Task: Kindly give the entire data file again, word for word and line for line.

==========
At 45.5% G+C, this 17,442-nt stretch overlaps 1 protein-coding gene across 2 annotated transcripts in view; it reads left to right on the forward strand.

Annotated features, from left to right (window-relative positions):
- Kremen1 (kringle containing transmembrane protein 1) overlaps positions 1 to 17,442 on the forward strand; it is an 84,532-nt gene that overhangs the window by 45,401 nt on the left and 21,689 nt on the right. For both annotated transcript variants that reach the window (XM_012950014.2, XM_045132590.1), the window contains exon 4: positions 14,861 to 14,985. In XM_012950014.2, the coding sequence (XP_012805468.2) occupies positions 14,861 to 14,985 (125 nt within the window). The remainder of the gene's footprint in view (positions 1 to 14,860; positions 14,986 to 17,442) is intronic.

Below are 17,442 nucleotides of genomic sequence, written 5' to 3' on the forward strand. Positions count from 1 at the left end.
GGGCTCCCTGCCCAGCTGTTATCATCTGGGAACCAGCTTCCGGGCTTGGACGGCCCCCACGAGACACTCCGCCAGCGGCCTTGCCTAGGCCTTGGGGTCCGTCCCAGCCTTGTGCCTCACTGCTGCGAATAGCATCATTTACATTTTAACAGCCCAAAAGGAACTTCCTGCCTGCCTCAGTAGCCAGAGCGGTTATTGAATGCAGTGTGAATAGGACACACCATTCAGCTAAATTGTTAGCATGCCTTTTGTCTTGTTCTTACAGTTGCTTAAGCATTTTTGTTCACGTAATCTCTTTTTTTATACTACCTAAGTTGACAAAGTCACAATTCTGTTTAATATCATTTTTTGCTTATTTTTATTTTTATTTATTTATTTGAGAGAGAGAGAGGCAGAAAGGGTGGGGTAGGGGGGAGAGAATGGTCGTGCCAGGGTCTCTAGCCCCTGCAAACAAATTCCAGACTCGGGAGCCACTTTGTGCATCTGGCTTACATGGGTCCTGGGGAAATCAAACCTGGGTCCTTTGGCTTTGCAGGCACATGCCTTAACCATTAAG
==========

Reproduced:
At 45.5% G+C, this 17,442-nt stretch overlaps 1 protein-coding gene across 2 annotated transcripts in view; it reads left to right on the forward strand.

Annotated features, from left to right (window-relative positions):
- Kremen1 (kringle containing transmembrane protein 1) overlaps positions 1 to 17,442 on the forward strand; it is an 84,532-nt gene that overhangs the window by 45,401 nt on the left and 21,689 nt on the right. For both annotated transcript variants that reach the window (XM_012950014.2, XM_045132590.1), the window contains exon 4: positions 14,861 to 14,985. In XM_012950014.2, the coding sequence (XP_012805468.2) occupies positions 14,861 to 14,985 (125 nt within the window). The remainder of the gene's footprint in view (positions 1 to 14,860; positions 14,986 to 17,442) is intronic.

Below are 17,442 nucleotides of genomic sequence, written 5' to 3' on the forward strand. Positions count from 1 at the left end.
GGGCTCCCTGCCCAGCTGTTATCATCTGGGAACCAGCTTCCGGGCTTGGACGGCCCCCACGAGACACTCCGCCAGCGGCCTTGCCTAGGCCTTGGGGTCCGTCCCAGCCTTGTGCCTCACTGCTGCGAATAGCATCATTTACATTTTAACAGCCCAAAAGGAACTTCCTGCCTGCCTCAGTAGCCAGAGCGGTTATTGAATGCAGTGTGAATAGGACACACCATTCAGCTAAATTGTTAGCATGCCTTTTGTCTTGTTCTTACAGTTGCTTAAGCATTTTTGTTCACGTAATCTCTTTTTTTATACTACCTAAGTTGACAAAGTCACAATTCTGTTTAATATCATTTTTTGCTTATTTTTATTTTTATTTATTTATTTGAGAGAGAGAGAGGCAGAAAGGGTGGGGTAGGGGGGAGAGAATGGTCGTGCCAGGGTCTCTAGCCCCTGCAAACAAATTCCAGACTCGGGAGCCACTTTGTGCATCTGGCTTACATGGGTCCTGGGGAAATCAAACCTGGGTCCTTTGGCTTTGCAGGCACATGCCTTAACCATTAAG